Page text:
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A gallery of my first efforts

As a beginner I make no claims about the quality of my work but present my own first efforts here in the hope that it will encourage others to have-a-go.

Lesson 1 - Twin Peaks

The first time brush touched paper as I tried to follow the pointers in the book. The objective was not only to see how easily a simple landscape could be drawn but to see how the same colour could be varied according to how much water was used. As with so many of my efforts, it didn't match perfectly with the subject I was copying but it makes a pleasant picture all the same. I was truly amazed that something like this could be so simple.

Lesson 2 - Lakeside

A repeat of the previous lesson but this time with the addition of an island a couple of small 'carrot' people. The people are no more than a couple of carrot-shaped brush strokes but they are very effective in creating the illusion of people. It is hard to believe that such simple techniques can create such effective results. That is why I chose this picture to form the basis of my website banner.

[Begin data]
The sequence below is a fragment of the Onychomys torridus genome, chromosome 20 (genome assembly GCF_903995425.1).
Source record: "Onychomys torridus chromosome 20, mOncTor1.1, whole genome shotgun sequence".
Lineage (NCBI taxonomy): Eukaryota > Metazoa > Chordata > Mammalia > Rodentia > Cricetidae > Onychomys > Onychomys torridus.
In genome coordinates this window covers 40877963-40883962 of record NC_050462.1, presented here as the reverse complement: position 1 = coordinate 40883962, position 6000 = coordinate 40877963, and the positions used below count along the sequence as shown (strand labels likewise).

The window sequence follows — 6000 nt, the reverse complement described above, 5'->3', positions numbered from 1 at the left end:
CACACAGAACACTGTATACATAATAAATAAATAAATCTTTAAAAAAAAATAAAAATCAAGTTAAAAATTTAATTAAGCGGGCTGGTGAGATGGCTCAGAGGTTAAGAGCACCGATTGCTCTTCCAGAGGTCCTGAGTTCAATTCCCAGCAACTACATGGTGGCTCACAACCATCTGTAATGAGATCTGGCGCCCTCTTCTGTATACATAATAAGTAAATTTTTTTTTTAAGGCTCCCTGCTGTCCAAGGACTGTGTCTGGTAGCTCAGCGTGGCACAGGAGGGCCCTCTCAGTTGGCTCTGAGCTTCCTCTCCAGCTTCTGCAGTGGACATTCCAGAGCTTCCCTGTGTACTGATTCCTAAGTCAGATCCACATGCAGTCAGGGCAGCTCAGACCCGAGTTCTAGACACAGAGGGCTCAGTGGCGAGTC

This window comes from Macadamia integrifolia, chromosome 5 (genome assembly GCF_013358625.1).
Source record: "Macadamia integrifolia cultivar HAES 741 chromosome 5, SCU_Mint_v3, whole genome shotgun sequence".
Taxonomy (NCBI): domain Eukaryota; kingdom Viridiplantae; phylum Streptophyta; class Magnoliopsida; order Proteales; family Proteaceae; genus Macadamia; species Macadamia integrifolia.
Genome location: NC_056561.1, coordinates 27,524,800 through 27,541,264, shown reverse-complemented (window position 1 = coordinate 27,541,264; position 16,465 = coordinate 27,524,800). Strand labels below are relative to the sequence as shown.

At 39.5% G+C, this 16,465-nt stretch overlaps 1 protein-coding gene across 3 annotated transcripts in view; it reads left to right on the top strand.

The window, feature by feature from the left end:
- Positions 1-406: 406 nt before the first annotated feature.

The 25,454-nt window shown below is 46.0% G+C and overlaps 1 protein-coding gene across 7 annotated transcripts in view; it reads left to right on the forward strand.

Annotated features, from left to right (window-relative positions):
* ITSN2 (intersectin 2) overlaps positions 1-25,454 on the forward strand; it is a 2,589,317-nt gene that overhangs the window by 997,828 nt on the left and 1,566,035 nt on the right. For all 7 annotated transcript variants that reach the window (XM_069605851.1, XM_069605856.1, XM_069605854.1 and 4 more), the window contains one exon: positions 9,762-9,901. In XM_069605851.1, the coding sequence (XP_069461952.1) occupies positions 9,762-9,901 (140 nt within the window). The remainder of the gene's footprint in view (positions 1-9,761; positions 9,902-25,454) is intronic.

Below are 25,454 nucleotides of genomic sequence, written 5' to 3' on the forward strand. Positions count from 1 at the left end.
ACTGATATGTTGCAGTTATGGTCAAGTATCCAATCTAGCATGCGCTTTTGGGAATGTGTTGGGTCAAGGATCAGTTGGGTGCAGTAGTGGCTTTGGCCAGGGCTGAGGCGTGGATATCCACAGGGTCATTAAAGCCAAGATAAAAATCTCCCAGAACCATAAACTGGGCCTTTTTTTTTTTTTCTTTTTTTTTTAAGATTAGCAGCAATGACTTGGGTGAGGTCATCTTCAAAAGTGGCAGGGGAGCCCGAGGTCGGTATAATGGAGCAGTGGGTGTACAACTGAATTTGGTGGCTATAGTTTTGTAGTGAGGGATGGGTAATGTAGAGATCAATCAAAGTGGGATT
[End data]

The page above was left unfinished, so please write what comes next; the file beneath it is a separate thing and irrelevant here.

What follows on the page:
Lesson 3 - Stormy Beach

This next painting introduces colour. I didn't do very well mixing the colour for the distant mountains but overall I found the process easier than I'd expected. It amazes me that every colour you can ever need can be made from a simple set of 8 basic colours.

Lesson 4 - Rowing Boat